This work doesn’t attempt to be a definitive system for marking physical things, it is an exploratory process to find out how digital/physical interactions might work. It uncovers interesting directions while the technology is still largely out of the hands of everyday users.
h3. Reference to existing work
p(caption). Click for larger version.
The inspiration for this is in the marking of public space and existing iconography for interactions with objects: push buttons on pedestrian crossings, contactless cards, signage and instructional diagrams.
This draws heavily on the substantial body of images of visual marking in public space. One of the key findings of this research was that visibility and placement of stickers in public space is an essential part of their use. Current research in ubicomp and ‘locative media’ is not addressing these visibility issues.
There is also a growing collection of existing iconography in contactless payment systems, with a number of interesting graphic treatments in a technology-led, vernacular form. In Japan there are also instances of touch-based interactions being represented by characters, colours and iconography that are abstracted from the action itself.
Sketching and development revealed five initial directions: circles, wireless, card-based, mobile-based and arrows (see the poster for more details). The icons range from being generic (abstracted circles or arrows to indicate function) to specific (mobile phones or cards touching tags).
Arrows might be suitable for specific functions or actions in combinations with other illustrative material. Icons with mobile phones or cards might be helpful in situations where basic usability for a wide range of users is required. Although the ‘wireless’ icons are often found in current card readers, they do not successfully indicate the touch-based interactions inherent in the technology, and may be confused with WiFi or Bluetooth. The circular icons work at the highest level, and might be most suitable for generic labelling.
For further investigation I have selected a simple circle, surrounded by an ‘aura’ described by a dashed line. I think this successfully communicates the near field nature of the technology, while describing that the physical object contains something beyond its physical form.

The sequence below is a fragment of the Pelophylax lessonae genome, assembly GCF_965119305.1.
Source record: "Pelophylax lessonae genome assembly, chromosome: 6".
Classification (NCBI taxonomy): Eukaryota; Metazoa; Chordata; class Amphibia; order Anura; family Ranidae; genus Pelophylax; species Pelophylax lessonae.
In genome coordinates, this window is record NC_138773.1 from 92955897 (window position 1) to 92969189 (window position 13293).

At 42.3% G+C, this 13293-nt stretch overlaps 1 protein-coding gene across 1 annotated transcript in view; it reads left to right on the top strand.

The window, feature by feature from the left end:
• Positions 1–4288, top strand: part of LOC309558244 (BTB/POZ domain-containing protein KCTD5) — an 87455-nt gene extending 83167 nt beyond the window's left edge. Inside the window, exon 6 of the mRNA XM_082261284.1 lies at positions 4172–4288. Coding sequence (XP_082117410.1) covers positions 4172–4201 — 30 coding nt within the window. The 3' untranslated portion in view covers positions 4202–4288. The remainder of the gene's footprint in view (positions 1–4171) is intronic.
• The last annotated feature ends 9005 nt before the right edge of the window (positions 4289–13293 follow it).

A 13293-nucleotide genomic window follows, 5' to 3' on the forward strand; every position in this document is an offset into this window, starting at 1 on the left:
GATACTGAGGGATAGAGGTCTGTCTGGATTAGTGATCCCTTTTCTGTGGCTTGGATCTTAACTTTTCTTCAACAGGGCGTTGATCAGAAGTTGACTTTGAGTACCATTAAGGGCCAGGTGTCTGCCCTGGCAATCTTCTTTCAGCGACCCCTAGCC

In most current NFC implementations, such as the 3220 from Nokia and many iMode phones, the RFID reader is in the bottom of the phone. This means that the area of ‘activation’ is obscured in many cases by the phone and hand. The circular iconography allows for a space to be marked as ‘active’ by the size of the circle, and we might see it used to mark areas rather than points. Usability may improve when these icons are around the same size as the phone, rather than being a specific point to touch.
h3. Work in progress
This is early days for this technology, and this is work-in-progress. There is more to be done in looking at specific applications, finding suitable uses and extending the language to cover other functions and content.
Until now I have been concerned with generic iconography for a digitally augmented object. But this should develop into a richer language, as the applications for this type of interaction become more specific, and related to the types of objects and information being used. For example it would be interesting to find a graphic treatment that could be applied to a Pokemon sticker offering power-ups as well as a bus stop offering timetable downloads.
I’m also interested in the physical placement of these icons. How large or visible should they be? Are there places that should not be ‘active’? And how will this fit with the natural, centres of gravity of the mobile phone in public and private space.
I’ll expand on these things in a few upcoming projects that explore touch-based interactions in personal spaces.
Feel free to use and modify the icons, I would be very interested to see how they can be applied and extended.
h3. Visual references
Oyster Card, Transport for London.
eNFC, Inside Contactless.
ExpressPay, American Express.
MiFare, various vendors.
Suica, JR, East Japan Railway Company.
RFID Field Force Solutions, Nokia.
NFC shell for 3220, Nokia.
ERG Transit Systems payment, Dubai.
Various generic contactless vendors.
Contactless payment symbol, Mastercard.
Open Here, Paul Mijksenaar, Piet Westendorp, Thames and Hudson, 1999.
Understanding Comics, Scott McCloud, Harper, 1994
I too have “ditched”:http://interconnected.org/home/2005/04/12/my_40gb_ipod_has my large iPod for the “iPod Shuffle”:http://www.apple.com/ipodshuffle/, finding that “I love the white-knuckle ride of random listening”:http://www.cityofsound.com/blog/2005/01/the_rise_and_ri.html. But that doesn’t exclude the need for a better small-screen-based music experience.
The pseudo-analogue interface of the iPod clickwheel doesn’t cut it. It can be difficult to control when accessing huge alphabetically ordered lists, and the acceleration or inertia of the view can be really frustrating. The combinations of interactions: clicking into deeper lists, scrolling, clicking deeper, turn into long and tortuous experiences if you are engaged in any simultaneous activity. Plus its difficult to use through clothing, or with gloves.
h3. Music and language
My first thought was something “Jack”:http://www.jackschulze.co.uk and I discussed a long time ago, using a phone keypad to type the first few letters of a artist, album or genre and seeing the results in real-time, much like “iTunes”:http://www.apple.com/itunes/jukebox.html does on a desktop. I find myself using this a lot in iTunes rather than browsing lists.